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As the inquest into Molly Russell’s death concludes today, the Children’s Commissioner offers her thoughts on the coroner’s verdict. Molly was 14 when she took her own life in 2017, after viewing thousands of posts depicting graphic self-harm injuries and suicide on platforms including Instagram and Pinterest. Today, Coroner Andrew Walker ruled that online material viewed by Molly “was not safe” and “shouldn’t have been available for a child to see”.

First of all, I would like to pay tribute to the tireless work of the Molly Rose Foundation, my thoughts are with Molly’s family today. I cannot imagine the strength that it took for Molly’s family to listen to the evidence at the inquest this week.

It has been incredibly tough, for all of us following the case, to hear about the escalating volume of graphic content which Molly viewed before taking her own life. As well as to reflect on the wider risks posed to children online, particularly the most vulnerable. I truly believe that the public discourse on internet safety would not be where it is without the determined work of Molly’s family.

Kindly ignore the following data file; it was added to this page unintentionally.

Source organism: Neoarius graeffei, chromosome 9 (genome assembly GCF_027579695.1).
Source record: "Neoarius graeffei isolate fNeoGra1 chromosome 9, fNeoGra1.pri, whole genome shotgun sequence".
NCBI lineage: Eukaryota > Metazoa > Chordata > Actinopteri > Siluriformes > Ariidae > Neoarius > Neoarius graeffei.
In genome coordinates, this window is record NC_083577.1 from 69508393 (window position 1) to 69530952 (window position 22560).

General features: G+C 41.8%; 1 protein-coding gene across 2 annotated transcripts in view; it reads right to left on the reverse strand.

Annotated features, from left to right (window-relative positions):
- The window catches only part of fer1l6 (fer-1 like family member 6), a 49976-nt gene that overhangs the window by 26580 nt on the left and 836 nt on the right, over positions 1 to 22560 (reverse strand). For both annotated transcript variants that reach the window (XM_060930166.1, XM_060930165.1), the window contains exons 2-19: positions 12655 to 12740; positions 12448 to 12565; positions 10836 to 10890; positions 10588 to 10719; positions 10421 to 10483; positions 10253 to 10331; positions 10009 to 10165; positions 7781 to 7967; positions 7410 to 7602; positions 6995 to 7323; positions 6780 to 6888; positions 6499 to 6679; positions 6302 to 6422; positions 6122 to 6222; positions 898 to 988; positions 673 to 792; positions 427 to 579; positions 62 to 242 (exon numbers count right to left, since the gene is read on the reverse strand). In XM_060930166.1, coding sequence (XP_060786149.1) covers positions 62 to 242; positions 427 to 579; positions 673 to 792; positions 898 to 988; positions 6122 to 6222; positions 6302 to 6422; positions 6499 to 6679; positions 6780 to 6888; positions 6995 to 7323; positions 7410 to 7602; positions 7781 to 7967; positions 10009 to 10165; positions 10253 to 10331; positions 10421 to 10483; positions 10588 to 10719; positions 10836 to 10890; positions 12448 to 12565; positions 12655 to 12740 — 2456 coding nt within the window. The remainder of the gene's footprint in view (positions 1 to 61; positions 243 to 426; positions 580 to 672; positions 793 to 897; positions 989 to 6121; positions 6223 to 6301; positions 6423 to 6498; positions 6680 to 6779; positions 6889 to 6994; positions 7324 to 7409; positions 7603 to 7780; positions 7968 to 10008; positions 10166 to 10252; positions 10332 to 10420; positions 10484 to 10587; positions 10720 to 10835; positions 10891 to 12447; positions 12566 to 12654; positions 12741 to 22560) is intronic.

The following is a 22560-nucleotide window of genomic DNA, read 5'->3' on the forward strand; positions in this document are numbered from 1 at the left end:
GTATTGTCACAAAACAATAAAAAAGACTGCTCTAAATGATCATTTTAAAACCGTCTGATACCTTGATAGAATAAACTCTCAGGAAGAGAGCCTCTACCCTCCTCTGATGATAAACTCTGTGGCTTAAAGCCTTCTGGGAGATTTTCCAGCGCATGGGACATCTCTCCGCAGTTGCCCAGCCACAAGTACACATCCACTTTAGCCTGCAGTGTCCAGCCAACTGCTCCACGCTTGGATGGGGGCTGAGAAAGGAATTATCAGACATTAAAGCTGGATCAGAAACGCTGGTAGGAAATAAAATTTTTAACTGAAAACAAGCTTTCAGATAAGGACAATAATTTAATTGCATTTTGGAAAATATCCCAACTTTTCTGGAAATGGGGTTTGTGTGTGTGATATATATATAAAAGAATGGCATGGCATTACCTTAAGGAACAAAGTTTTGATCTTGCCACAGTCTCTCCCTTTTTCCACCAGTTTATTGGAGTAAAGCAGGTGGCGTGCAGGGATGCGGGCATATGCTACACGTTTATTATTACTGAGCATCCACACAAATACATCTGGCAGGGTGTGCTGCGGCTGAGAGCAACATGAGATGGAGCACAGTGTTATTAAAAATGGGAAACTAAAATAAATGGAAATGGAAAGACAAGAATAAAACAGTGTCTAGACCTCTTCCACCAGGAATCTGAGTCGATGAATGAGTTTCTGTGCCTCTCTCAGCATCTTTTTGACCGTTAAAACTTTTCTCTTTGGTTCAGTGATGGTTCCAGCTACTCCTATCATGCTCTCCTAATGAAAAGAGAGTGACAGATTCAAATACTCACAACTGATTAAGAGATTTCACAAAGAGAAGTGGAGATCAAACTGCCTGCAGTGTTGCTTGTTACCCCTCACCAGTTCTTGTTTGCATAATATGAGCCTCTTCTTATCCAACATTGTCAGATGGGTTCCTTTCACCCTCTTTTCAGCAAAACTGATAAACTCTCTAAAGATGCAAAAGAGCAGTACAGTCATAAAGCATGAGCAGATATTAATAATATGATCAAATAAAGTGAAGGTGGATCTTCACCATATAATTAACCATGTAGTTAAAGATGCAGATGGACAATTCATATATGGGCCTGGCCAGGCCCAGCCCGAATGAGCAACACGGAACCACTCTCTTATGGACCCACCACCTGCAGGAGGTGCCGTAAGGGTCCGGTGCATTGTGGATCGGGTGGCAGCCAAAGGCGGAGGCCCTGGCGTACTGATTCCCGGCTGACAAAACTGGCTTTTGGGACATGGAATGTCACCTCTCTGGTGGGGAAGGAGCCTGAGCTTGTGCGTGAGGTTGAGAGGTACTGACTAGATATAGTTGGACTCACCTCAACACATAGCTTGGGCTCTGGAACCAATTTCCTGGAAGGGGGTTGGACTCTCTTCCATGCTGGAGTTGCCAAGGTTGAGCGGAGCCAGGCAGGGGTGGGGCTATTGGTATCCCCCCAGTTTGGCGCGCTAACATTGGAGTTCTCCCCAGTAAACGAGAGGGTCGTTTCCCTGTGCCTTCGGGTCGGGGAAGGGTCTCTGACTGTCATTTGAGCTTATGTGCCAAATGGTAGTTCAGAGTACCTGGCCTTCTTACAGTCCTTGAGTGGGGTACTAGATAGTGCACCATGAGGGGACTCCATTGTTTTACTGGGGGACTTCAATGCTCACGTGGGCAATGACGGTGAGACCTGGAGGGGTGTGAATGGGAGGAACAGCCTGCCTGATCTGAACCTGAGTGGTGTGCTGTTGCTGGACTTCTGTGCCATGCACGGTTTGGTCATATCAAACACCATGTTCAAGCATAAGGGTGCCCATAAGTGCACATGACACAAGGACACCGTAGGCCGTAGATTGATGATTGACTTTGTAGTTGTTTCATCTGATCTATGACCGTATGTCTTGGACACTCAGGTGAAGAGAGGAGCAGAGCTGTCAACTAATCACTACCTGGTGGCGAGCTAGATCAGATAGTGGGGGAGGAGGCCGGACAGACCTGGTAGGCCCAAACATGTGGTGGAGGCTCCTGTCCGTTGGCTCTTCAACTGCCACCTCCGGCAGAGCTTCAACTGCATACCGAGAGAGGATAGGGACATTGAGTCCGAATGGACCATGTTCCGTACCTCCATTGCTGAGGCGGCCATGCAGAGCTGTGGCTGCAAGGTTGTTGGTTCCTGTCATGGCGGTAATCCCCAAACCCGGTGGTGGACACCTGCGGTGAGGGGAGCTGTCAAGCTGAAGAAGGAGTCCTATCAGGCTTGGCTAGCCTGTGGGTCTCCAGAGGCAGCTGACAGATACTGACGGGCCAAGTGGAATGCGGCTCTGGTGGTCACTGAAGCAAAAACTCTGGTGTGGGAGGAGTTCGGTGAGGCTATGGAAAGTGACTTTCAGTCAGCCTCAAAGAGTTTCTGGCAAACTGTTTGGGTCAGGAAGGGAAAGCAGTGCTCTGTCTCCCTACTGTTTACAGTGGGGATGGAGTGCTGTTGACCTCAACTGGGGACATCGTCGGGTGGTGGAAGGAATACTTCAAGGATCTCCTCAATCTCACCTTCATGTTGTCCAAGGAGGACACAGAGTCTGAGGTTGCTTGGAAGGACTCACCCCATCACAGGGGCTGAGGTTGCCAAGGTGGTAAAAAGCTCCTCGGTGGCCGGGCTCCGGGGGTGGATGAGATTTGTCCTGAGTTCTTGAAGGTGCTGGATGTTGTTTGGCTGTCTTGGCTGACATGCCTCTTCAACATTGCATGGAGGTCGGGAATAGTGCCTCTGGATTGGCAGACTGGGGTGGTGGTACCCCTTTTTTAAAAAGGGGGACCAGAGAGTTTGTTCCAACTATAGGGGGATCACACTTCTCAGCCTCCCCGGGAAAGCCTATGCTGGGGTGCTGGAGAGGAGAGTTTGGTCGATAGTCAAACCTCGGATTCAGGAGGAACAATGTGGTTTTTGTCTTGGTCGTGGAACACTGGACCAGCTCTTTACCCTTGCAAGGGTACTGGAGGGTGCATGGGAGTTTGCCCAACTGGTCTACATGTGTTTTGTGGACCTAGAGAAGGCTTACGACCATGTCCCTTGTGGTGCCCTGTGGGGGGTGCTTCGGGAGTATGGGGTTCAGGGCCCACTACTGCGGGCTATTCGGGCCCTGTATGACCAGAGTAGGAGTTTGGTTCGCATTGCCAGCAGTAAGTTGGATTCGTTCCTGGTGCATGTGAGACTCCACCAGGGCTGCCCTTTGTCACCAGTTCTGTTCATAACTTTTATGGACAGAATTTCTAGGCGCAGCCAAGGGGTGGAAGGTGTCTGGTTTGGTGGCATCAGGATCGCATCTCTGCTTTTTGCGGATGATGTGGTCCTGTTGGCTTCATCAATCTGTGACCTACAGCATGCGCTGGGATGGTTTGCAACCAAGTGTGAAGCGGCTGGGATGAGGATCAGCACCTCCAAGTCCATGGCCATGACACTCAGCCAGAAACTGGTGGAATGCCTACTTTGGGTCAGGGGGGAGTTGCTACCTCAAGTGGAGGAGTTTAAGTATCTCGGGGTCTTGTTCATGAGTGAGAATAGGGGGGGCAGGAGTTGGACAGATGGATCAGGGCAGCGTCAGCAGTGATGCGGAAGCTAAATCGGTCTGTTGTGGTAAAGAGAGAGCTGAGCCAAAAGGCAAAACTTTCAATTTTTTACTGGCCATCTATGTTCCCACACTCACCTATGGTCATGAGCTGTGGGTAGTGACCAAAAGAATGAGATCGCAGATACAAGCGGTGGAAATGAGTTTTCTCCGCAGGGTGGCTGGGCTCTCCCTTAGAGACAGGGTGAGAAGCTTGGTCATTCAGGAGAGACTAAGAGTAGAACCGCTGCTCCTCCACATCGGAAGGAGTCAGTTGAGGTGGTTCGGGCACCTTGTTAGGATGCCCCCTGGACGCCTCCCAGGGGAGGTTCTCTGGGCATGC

The inquest found that in the six months before her death, Molly viewed and interacted with tens of thousands of posts containing graphic depictions of self-harm injuries and suicide. The platforms’ algorithms, which are designed to maximise users’ attention and engagement, recommended an increasing volume of harrowing content to Molly.

As Children’s Commissioner, I have been clear that tech companies are not doing enough to protect children online. This must change. Harmful content is still regularly accessible to children; this content is amplified through algorithms which prioritise company profits over children’s safety; and, in the absence of effective age assurance, children are still treated like adults online.

It is my priority to see the Online Safety Bill on the statute books, as a matter of urgency. Alongside this, tech firms need to be held fully accountable for failures to protect children. I will continue to shed light on these issues, by listening closely to children, parents, families, and Government. I will also press industry to make the online world safe for children, ahead of regulation, and place child welfare over profit. There is no excuse for delay.

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